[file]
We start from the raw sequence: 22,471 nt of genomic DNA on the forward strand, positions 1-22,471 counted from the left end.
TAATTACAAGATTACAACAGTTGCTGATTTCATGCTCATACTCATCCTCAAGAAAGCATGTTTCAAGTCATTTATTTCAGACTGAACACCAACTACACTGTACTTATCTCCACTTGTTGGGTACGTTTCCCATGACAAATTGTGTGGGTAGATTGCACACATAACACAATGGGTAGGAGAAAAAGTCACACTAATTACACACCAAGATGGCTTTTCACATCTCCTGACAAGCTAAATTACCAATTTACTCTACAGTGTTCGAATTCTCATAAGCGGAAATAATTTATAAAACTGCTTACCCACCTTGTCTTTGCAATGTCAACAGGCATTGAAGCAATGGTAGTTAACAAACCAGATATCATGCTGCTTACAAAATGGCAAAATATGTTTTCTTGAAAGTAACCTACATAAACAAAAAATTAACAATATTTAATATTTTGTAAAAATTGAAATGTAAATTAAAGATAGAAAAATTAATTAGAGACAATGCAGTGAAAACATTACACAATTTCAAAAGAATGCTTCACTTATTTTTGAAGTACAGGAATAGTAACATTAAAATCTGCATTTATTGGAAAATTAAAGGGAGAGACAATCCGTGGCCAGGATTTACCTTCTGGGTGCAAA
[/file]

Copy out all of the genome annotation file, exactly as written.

We start from the raw sequence: 22,471 nt of genomic DNA on the forward strand, positions 1-22,471 counted from the left end.
TAATTACAAGATTACAACAGTTGCTGATTTCATGCTCATACTCATCCTCAAGAAAGCATGTTTCAAGTCATTTATTTCAGACTGAACACCAACTACACTGTACTTATCTCCACTTGTTGGGTACGTTTCCCATGACAAATTGTGTGGGTAGATTGCACACATAACACAATGGGTAGGAGAAAAAGTCACACTAATTACACACCAAGATGGCTTTTCACATCTCCTGACAAGCTAAATTACCAATTTACTCTACAGTGTTCGAATTCTCATAAGCGGAAATAATTTATAAAACTGCTTACCCACCTTGTCTTTGCAATGTCAACAGGCATTGAAGCAATGGTAGTTAACAAACCAGATATCATGCTGCTTACAAAATGGCAAAATATGTTTTCTTGAAAGTAACCTACATAAACAAAAAATTAACAATATTTAATATTTTGTAAAAATTGAAATGTAAATTAAAGATAGAAAAATTAATTAGAGACAATGCAGTGAAAACATTACACAATTTCAAAAGAATGCTTCACTTATTTTTGAAGTACAGGAATAGTAACATTAAAATCTGCATTTATTGGAAAATTAAAGGGAGAGACAATCCGTGGCCAGGATTTACCTTCTGGGTGCAAA